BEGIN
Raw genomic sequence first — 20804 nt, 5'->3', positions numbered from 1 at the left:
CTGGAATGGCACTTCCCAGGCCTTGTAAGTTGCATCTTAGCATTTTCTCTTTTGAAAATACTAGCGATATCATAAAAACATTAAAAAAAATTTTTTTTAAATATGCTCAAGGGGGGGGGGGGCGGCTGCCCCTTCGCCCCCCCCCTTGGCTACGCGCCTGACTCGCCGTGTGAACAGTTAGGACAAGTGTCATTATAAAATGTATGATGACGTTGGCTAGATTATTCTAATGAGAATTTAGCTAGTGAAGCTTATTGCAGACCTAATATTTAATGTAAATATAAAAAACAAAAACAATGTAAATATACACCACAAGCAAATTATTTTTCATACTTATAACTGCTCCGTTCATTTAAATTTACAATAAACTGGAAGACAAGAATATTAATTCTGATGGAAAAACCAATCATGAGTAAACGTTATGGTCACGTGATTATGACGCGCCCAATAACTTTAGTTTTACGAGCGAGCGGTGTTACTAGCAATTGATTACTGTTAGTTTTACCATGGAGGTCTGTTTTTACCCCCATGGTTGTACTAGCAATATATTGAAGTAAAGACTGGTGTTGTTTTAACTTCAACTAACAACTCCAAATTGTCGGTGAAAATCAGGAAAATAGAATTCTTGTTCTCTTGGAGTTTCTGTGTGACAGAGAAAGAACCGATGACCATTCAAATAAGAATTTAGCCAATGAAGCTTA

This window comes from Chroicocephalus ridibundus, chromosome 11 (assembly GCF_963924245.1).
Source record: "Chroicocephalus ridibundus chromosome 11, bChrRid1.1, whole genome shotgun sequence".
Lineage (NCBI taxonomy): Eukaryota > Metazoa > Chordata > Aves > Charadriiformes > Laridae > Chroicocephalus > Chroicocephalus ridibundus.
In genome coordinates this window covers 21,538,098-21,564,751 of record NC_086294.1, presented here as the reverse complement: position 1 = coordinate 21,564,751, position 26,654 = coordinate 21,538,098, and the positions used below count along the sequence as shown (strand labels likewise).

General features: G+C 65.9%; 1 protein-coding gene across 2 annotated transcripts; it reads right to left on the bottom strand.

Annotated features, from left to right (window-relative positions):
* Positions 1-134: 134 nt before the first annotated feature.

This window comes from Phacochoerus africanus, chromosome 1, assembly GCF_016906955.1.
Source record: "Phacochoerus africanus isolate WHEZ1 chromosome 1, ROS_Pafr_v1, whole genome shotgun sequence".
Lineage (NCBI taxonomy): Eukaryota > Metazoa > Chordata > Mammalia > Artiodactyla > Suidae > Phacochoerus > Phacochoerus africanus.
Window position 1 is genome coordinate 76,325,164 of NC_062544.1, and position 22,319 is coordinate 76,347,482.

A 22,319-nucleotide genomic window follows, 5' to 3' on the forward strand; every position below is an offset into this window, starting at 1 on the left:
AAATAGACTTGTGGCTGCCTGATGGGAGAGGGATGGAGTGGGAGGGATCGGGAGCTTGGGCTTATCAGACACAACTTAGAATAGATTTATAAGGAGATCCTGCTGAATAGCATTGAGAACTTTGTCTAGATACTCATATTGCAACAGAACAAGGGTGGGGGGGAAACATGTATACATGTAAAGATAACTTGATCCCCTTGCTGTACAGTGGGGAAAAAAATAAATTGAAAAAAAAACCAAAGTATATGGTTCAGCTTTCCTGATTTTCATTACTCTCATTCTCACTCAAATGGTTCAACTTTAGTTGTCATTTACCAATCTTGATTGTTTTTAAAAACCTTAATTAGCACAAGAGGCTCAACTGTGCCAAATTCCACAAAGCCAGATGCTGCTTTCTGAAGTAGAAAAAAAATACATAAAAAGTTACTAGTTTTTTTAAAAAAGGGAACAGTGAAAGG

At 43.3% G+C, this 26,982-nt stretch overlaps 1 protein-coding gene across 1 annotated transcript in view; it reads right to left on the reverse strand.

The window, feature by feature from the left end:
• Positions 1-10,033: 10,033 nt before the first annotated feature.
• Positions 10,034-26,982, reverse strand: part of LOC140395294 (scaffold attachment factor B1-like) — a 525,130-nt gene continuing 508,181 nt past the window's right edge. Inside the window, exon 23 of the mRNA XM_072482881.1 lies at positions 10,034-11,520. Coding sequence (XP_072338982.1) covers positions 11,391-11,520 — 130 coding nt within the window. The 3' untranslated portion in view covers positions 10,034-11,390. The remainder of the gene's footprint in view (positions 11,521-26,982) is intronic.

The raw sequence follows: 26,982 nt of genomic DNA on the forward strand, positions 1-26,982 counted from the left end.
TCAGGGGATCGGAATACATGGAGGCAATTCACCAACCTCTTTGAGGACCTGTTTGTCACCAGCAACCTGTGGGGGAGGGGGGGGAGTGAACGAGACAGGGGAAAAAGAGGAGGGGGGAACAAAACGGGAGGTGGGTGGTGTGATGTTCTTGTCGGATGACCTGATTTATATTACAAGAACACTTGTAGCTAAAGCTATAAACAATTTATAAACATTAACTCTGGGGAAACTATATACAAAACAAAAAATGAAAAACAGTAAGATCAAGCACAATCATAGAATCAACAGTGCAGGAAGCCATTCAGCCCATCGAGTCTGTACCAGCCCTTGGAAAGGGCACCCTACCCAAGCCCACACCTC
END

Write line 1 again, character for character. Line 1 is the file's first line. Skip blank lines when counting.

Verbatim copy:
Raw genomic sequence first — 20804 nt, 5'->3', positions numbered from 1 at the left: